Day 69:50These 2 Canadian women changed their names to honour their roots
When you walk into Ashante Infantry’s living room, it’s hard to miss the writing on the wall. Large twig letters, crafted by Canadian artist Roisin Cadieux, spell Infantry’s full name.
Infantry grew up in Brampton, Ont., after her parents immigrated to Canada from Jamaica.
It was roughly 30 years ago, the veteran journalist changed her name to reflect her African ancestry.
“I really tried to configure something that was a nod to African heritage, but was also unique to me,” she said.
Infantry says the name Ashante came to her because of the relationship between the Ashanti tribe of West Africa and the Maroons of Jamaica, where her family is from.
While there’s a drive to decolonize the names of Canadian institutions, — Toronto Metropolitan University, for example — Infantry is among a group of Canadians taking a more personal approach.
She attended McMaster University in 1989 and says she arrived on campus thinking she was “fairly well read” in regards to Black history.
However, Infantry says she quickly realized how little she knew about some issues when a political push began for the school to diversify its holdings from South Africa because of the country’s apartheid era — something she knew nothing about.
“When I thought about what I could do as an individual to reclaim aspects of African identity, the name was number one and hair was number two,” Infantry said. “I stopped straightening my hair because I wanted to do away with any reflection of what was considered acceptable Eurocentric notions of beauty.”
Some people are a little juvenile and they use the opportunity to call me by my name or refer to my real name which I find a little offensive. So I just prefer to keep it to myself.– Ashante Infantry
She says she had a very generic “Susan, Linda, Debra, Lisa kind of name” that would have not been denoted as being Black or Afrocentric in any way. And it was a sort of typical name of the times.
Infantry says she didn’t feel the same need to change her last name because it didn’t exist as a “slave name, so to speak,” adding, that putting Ashante and Infantry together felt as if she’d achieved a uniqueness, but also a nod to African heritage.
“It’s been different reasons over the years why I don’t like to tell people my original name. Some people are a little juvenile and they use the opportunity to call me by my name or refer to my real name, which I find a little offensive. So I just prefer to keep it to myself.”
WATCH | Ottawa allows Indigenous people to reclaim birth names on official documents:
Zahra Bakhsh has had her name for roughly three years now.
The marriage officiant and photographer was raised in Toronto, and her parents immigrated from India, and took on colonial names.
Bakhsh grew up as Cynthia Phillip, and says she felt like she was pretending to be something she was nothing close to being.
“I think my first realization that I had an out-of-context name was when I was 12 years old, when I wore a saris for a party,” she said. “It was my first big celebration that was adjacent to having an identity in my culture. I remember how odd it was. My aunts are there, my uncles are there, other family members, and friends of my parents — and they all have these Indian names, but how come I’m Cynthia? It felt odd. It felt strange. It felt separate.”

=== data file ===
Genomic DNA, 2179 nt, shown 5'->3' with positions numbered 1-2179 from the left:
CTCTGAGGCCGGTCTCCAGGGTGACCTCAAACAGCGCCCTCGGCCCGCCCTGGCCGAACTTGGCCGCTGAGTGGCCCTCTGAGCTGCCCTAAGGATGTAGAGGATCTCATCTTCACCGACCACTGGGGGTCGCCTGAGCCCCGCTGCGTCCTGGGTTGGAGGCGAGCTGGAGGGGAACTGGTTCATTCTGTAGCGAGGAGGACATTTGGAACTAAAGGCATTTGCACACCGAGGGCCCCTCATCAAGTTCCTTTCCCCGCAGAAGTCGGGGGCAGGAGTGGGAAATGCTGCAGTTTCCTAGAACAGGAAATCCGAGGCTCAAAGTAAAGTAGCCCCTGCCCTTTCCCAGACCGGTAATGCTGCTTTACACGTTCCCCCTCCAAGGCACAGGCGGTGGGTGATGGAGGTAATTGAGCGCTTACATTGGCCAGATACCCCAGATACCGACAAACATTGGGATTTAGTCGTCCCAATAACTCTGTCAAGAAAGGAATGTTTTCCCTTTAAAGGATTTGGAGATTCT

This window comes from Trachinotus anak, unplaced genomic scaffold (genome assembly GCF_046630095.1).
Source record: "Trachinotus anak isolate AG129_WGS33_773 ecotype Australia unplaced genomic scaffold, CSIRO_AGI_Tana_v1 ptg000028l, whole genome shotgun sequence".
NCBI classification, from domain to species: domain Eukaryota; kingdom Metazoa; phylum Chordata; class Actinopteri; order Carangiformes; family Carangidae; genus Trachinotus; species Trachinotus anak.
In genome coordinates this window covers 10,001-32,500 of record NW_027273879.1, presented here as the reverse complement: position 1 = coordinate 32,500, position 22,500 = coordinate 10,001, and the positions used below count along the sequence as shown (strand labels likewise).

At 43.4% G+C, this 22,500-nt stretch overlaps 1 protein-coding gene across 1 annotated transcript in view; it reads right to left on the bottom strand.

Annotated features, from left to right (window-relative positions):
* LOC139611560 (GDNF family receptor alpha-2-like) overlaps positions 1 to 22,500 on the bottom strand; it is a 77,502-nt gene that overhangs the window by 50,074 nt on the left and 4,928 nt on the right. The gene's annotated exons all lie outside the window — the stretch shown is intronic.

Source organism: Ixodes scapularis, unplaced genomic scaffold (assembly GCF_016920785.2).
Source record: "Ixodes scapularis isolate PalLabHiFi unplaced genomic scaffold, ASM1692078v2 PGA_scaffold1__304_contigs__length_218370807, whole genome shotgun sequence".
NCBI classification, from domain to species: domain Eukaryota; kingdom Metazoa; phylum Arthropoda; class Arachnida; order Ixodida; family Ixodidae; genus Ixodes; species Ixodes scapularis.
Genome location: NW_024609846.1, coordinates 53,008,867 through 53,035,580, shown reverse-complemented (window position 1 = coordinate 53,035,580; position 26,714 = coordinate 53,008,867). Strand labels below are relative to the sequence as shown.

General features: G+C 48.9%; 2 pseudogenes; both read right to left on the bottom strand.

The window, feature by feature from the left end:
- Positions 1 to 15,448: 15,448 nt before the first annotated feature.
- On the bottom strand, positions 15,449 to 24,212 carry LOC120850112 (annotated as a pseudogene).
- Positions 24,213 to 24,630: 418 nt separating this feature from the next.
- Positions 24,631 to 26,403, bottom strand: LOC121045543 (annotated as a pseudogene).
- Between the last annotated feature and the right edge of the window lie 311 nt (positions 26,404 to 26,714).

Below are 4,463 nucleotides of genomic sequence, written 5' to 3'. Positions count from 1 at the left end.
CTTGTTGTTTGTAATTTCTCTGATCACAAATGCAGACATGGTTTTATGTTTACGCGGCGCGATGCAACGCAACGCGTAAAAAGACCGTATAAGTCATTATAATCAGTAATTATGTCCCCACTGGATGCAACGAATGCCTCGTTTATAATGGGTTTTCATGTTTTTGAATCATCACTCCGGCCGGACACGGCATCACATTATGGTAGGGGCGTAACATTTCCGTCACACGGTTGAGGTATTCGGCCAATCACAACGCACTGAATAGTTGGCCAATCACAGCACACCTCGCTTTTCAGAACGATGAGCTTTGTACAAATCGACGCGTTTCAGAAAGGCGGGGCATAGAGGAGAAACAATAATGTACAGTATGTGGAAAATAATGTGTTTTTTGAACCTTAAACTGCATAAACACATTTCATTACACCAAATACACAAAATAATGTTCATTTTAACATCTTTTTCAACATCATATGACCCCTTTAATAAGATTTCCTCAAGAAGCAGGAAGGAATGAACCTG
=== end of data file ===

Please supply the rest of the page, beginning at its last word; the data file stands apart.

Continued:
By her early 30s, Bakhsh said she was married and her last name had been changed to a Ukrainian one.
“The questions started again. ‘Oh, you’re Italian’ or ‘You must be Greek.’ I was always displaced culturally, and there was always the shock and disbelief. So over time it definitely eroded my sense of identity.”
It makes me feel beautiful. It makes me feel like I belong to my people.– Zahra Bakhsh
Eventually, Bakhsh received the blessing she had hoped for, from her father, to change her name to something more representative of their family’s roots.
“I feel like when I introduce myself, what comes back is so different. Now, it’s just there’s no questioning. That in itself has been the biggest freedom for me. I feel like I don’t have to prove anything. I don’t have to explain anything.”
She says she chose the name Zahra Bakhsh because it sounds powerful and makes her feel incredibly strong and committed to her identity as a brown woman.
“It makes me feel beautiful. It makes me feel like I belong to my people.”
WATCH | Should Canada cut ties with the monarchy?:
Last year, the Canadian government announced it would allow Indigenous people who had their names changed by the residential school system to reclaim their original names on official federal documents free of charge.
Tom Freda is the national director of Citizens for a Canadian Republic, a group that opposes the monarchy’s role in Canada.
He says there’s a growing interest in decolonization that’s brought a new awareness to Canadians about the implications of our monarchical symbols.
“I think that this is an excellent opportunity [with the Queen passing away] to reevaluate how we define ourselves as Canadians, who we should be respecting with naming places and institutions, and be mindful that there were people here before we arrived,” said Freda. “And to have that all covered up and renamed, it does make a lot of Canadians wonder. And I think it’s high time that we do.”
Radio segment produced by Yamri Taddese.